As it comes to a close, Solar Cycle 24 is now the most scrutinized period in solar astronomy… but it has been anything but normal. First, the transition period from Solar Cycle 24 to Solar Cycle 25 was deep and profound, the deepest in over a century. 2008 featured 268 spotless days, and when Cycle 24 finally arrived it was sputtering and lackluster at best, only producing a few notable sunspots.

Now, the transition from cycle 24 to 25 is on track to top that, with 132 spotless days on the Earthward face of Sol already as of August 29th or 55% of the time, leaving some solar astronomers to propose that if the trend continues, Solar Cycle #25 may be missing in action all together…

Or will it?

The growth of active sunspot region AR 2720 defied the overall trend for 2018 before it rotated around the solar limb and out of view, begging the question: has solar cycle #25 arrived? As a huge ball of gas, the Sun does not rotate uniformly, but instead, spins on its axis once every 34 days near its poles, and 25 days near the solar equator.

The swirling spicules of sunspot active region 2720, perhaps a harbinger of the new solar cycle. Image credit and copyright: Joseph Brimacombe. (note: Mr Brimacombe is located in Australia; in this image, AR 2720 is on the bottom!)

But how do we know that a new solar cycle has arrived, and that a given sunspot is a member?

Two factors come into play with identifying that a new solar cycle is indeed underway: the appearance of new sunspots at relatively high solar latitudes, and the reversal of the Sun’s magnetic field.

The first factor can be seen observationally in white light over the span of a solar cycle, and was first identified by Richard Carrington in 1861 and later refined by Gustav Spörer, in a law that now bears his name. Chart out the appearance of sunspots over time by latitude, Spörer noticed, and you get a tidy ‘butterfly graph’ depicting the 11-year solar cycle from minimum to maximum.

Sporer's Law
An updated ‘butterfly graph’ of successive solar cycles long term, depicting Sporer’s Law. Credit: NASA/MSFC/Solar Physics division.

The second piece of the puzzle had to wait for the arrival of 20thcentury technology for astronomers to uncover it. It was known throughout the 19th century that there was a magnetic component to the Sun, as displayed by the electromagnetic havoc and enhanced auroral activity that solar storms could induce on Earth. In 1908, George Ellery Hale—a pioneer in American astronomy—used the newly installed 60-foot solar tower telescope at the Mount Wilson Observatory to note that spicule swirls around sunspot pairs rotated in opposite directions, much like metal fibers on a sheet of paper in the presence of a magnetic field in high school science class.

Solar Sketch
Early faculae sketches and images by George Hale from 1892, done from Hale’s Kenwood Observatory in Chicago. Credit: Carnegie Astronomy.

Hale used the 9-meter Littrow spectrograph attached to the solar tower telescope to exploit what’s known as the Zeeman effect—where a sunspot spectrum shows either a split or a broadening, evidence of its polarity—to deduce the magnetic field of the given spot. Hale showed that the Sun actually reverses its robust magnetic field every solar cycle, and the reversal period of 22 years whereas the same hemisphere returns to the same cycle is known as the Hale Cycle.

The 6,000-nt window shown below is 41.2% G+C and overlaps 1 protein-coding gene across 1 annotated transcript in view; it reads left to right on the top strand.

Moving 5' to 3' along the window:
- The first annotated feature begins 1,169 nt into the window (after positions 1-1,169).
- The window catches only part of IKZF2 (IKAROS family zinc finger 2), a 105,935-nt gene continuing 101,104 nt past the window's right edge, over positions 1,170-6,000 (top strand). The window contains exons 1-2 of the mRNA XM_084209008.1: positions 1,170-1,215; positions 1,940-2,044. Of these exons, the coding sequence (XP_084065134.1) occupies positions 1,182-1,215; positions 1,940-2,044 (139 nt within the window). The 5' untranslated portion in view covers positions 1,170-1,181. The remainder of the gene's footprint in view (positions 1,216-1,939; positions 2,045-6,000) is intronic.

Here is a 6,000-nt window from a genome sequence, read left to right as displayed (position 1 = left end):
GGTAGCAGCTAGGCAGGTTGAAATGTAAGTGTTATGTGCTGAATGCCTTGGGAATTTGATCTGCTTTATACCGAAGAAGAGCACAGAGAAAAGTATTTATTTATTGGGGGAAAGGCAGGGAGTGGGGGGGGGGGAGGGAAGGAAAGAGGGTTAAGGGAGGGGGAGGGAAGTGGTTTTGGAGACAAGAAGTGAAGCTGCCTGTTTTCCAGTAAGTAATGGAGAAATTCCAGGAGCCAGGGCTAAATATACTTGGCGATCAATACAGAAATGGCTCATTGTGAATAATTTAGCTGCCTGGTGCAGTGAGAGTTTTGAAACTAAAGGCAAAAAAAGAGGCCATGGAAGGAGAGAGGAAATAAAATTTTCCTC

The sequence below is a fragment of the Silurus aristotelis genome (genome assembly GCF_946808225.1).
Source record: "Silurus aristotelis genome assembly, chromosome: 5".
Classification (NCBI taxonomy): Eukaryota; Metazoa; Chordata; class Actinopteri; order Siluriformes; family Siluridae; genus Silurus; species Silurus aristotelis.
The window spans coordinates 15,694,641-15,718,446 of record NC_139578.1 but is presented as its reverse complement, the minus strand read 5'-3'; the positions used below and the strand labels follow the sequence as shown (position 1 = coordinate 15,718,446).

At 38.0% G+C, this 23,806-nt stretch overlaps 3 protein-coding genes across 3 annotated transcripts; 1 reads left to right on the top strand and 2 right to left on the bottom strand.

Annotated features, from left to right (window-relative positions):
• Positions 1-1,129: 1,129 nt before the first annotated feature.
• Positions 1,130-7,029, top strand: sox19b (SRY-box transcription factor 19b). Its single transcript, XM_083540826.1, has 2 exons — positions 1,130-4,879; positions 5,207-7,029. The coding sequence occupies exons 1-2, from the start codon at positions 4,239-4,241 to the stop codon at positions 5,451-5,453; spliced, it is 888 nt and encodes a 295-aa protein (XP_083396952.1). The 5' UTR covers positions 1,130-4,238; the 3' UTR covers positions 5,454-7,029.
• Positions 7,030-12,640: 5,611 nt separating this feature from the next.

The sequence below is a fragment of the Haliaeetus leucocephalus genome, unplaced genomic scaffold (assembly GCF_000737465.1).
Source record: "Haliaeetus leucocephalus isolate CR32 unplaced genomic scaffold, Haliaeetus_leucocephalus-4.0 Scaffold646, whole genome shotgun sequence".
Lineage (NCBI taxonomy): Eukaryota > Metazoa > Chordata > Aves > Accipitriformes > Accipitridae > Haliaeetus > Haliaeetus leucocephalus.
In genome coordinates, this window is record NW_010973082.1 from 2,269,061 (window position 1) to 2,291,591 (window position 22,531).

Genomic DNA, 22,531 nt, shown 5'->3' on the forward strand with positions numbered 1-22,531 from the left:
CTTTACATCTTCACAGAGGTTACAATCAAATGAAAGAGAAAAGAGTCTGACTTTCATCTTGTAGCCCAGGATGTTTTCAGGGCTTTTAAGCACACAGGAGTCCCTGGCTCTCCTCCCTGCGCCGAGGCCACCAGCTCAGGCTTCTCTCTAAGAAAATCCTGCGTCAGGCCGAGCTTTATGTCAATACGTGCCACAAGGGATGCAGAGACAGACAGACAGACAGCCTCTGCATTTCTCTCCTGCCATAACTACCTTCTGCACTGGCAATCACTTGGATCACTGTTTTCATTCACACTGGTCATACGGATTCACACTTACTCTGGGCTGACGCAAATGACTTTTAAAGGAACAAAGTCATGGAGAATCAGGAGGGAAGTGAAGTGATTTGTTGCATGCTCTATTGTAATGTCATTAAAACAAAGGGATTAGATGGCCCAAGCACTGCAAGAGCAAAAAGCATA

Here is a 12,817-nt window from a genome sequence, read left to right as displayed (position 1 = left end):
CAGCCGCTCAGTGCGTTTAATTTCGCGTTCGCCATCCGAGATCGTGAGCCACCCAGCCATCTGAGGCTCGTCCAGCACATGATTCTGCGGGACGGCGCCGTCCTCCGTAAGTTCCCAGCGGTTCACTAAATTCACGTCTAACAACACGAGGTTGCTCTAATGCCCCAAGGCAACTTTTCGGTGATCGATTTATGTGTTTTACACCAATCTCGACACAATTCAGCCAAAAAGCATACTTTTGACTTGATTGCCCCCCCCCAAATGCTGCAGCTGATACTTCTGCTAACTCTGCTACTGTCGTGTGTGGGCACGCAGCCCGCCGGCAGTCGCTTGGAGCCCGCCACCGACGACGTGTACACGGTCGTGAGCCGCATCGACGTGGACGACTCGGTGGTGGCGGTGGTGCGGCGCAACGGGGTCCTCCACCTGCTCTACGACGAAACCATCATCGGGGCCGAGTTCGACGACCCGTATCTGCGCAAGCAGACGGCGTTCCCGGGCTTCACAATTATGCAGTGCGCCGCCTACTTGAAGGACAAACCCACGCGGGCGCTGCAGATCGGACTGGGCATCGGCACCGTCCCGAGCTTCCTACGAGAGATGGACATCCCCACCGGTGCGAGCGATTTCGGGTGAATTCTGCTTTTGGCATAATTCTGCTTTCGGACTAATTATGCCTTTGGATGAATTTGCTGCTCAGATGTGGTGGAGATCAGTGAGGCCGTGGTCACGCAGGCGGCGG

1908 vortices
Hale’s historic image showing the opposing vortices around two sunspots from 1908 (left) and the modern 150-foot solar tower at Mount Wilson today (right). Credit: Public Domain/Davefoc/Wikimedia Commons

Likewise, sunspot pairs in the northern or southern hemisphere of the Sun show up as reversed in opposition to each other on magnetograms, showing spatial movement of the magnetic fields within the sunspot group, with one dark segment (south polarity, moving inward) and one bright segment (north polarity, moving outward). Remember that swirling action that Hale noted? Well, looking at the magnetogram of a given sunspot, you see either the bright spot leading or trailing the group versus solar rotation, and this flips when the Sun’s poles reverse every solar cycle.

Horace Babcock built and installed the first true magnetogram imager on the 150-foot solar telescope on 1957, allowing him to take the first true magnetogram TV image of the Sun, which took the device about an hour to produce.

Babock’s first solar ‘image’ with his TV magnetogram. Credit: NASA/Babock/Mt Wilson

Today, you can see the very latest magnetogram image of the Sun with the flick of a smartphone, courtesy of the Solar Heliospheric Observatory (SOHO) and NASA’s Space Weather App.

The strange case of sunspot AR2720. Credit: NASA Space Weather App

Which brings us back to the curious case of sunspot active region 2720. It was indeed showing a bright leading edge matching its southern counterpart (such mixing isn’t uncommon around the time the solar cycle flips) a strike in the ‘for’ category, but its latitude is still pretty low, a strike against. Another anomalous spot seen this past April also seems to have belonged to the next solar cycle.

magnetogram
A solar magnetogram, showing active bright and dark regions in opposing hemispheres. Credit: NASA/MSFC

One thing is for certain: the Sun is a fascinating subject of study, and will continue to surprise. Keep those solar filters handy, watch those magnetograms online, and we’ll see what AR 2720 does when it comes back ’round the solar limb in about 12 days.

(Our thanks to astronomer Karl Battams at the U.S. Naval Research Laboratory helping us explain the process of identifying a sunspot’s solar cycle membership!)



WHO and WHAT is behind it all ? : >


The bottom line is for the people to regain their original, moral principles, which have intentionally been watered out over the past generations by our press, TV, and other media owned by the Illuminati/Bilderberger Group, corrupting our morals by making misbehavior acceptable to our society. Only in this way shall we conquer this oncoming wave of evil.

Commentary:

How are the readings of the past?  Is it not caused by the 11 year solar cycle?